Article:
MONSTERS OF THE DEEP, SUPERFICIALITY OF MINDS.
When we do not have a theory about something, we do not tend to see it. The brain is a born theoretician.
And, sometimes, what we ignore can be severely monstrous. An example is the privately owned public fractional reserve banking system, the monster in civilization’s face, devouring it, as no-drama-Obama, and his colleagues keep feeding it, as if it were the world’s sweetest thing.
For many years oceanographers avoided to concentrate on stories of rogue waves. They preferred to dismiss them as tall tales. Drilling platforms, or ships, were not made to resist to giant waves, since they had been dismissed with a flick of a mental switch.
However increasing severe damage, near sinking and disappearances of huge watercrafts after probable encounters with such waves, plus explicit videos, have focused attention on them:
A giant wave threatens a ship in the Bay of Biscay, France.
In February 1933, the US Navy Tanker USS Ramapo ploughed into a Pacific storm en route to Manila from San Diego. The wind howled at an unremitting 60 knots -force 11- for seven days and the wind field stretched from the coast of Asia to New York, producing strong winds over thousands of miles of unobstructed ocean, lifting the sea into huge 15-meter swells.
On the morning of 7 February, the ship encountered a monster. It came from behind, tossing her into a deep trough then lifting her stern-first over a mountain of foamy brine.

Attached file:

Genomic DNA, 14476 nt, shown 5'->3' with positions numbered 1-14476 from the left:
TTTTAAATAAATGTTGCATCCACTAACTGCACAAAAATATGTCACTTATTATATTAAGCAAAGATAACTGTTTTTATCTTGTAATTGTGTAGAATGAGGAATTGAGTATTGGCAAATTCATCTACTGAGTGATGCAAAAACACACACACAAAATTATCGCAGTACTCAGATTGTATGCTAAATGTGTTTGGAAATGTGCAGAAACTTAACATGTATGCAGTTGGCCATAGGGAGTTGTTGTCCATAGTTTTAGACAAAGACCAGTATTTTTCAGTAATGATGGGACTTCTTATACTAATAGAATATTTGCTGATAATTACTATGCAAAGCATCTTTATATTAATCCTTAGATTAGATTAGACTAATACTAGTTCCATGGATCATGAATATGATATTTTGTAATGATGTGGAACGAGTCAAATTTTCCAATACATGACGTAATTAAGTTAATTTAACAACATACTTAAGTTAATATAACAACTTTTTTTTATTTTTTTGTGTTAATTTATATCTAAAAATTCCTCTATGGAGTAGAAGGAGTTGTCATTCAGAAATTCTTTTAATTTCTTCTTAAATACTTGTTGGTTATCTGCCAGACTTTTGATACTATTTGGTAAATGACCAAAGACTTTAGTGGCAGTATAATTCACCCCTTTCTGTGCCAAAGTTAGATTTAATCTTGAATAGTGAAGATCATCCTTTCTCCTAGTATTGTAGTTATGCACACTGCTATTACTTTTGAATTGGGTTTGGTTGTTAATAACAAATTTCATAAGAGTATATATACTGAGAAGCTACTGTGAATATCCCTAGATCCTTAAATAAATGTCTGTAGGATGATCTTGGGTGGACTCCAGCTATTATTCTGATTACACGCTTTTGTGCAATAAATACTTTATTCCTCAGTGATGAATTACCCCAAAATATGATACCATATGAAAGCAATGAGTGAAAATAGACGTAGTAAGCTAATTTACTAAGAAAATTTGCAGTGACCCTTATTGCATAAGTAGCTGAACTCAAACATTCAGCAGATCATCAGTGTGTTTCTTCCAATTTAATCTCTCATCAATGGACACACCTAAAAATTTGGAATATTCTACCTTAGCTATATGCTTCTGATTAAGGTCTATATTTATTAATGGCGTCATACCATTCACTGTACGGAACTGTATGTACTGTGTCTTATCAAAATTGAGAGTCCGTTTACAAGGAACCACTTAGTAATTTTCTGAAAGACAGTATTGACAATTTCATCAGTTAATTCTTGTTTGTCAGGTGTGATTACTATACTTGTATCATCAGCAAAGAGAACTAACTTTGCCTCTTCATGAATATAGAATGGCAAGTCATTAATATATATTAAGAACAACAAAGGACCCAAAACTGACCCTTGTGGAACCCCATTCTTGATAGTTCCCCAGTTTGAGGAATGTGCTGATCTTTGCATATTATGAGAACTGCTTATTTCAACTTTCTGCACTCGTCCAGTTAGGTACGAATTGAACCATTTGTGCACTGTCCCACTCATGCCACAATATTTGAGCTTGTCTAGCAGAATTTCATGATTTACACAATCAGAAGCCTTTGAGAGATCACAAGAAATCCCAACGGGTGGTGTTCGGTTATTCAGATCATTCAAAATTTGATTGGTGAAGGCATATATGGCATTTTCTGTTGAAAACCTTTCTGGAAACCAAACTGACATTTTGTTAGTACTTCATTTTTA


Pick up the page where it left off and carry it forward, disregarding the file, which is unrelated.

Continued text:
The period of the wave was 14.8 seconds and its wavelength was calculated to be 342 meters. Using the wave velocity expression for this wavelength in the deep water limit, the wave speed is calculated to be 23 m/s. The crew of the Ramapo measured these waves and lived to tell about them because their relatively short ship (146 m =478 ft) rode these very long wavelength ocean mountains without breaking the craft. [A rogue wave in recent years broke a hole across a supertanker in South Africa; one came from behind and was photographed on another empty supertanker, washing over the deck, towering maybe 15 meters over other waves.]
In 1995 an oil rig in the North Sea recorded a 25.6-meter wave (using a laser). Then in 2000 a British oceanographic vessel recorded a 29-meter wave off the coast of Scotland. In 2004 scientists using three weeks of radar images from a European Space Agency satellite found ten rogue waves, each 25 meters or more high…
From those radar pictures, it would seem that the giant rogue waves somehow suck up energy from the waves in front and those behind (now they should then quickly disappear, because they should be travelling much faster than the surrounding wave trains, but this remains to be studied and confirmed).
This radar picture shows that there is something we do not understand mathematically (see P/S 3).
In February and March 2001 two hardened tourist cruisers – the Bremen and the Caledonian Star – had their bridge windows smashed by 30-meter rogue waves in the same zone of the Antarctic ocean. After the destruction brought by the rogue, the first ship was left drifting parallel to the waves without navigation or propulsion for a period of two hours. The crew thought that was it.
Damage done by a rogue wave.
In February 1995 the cruiser liner Queen Elizabeth II met a 29-meter high rogue wave during a hurricane in the North Atlantic that Captain Ronald Warwick described as "a great wall of water… it looked as if we were going into the White Cliffs of Dover."
Two large ships sink every week in the average, and as many as 200 ships more than 200 meters long have disappeared. Due to the time and location of the disappearances, there is evidence that many succumbed to rogue waves.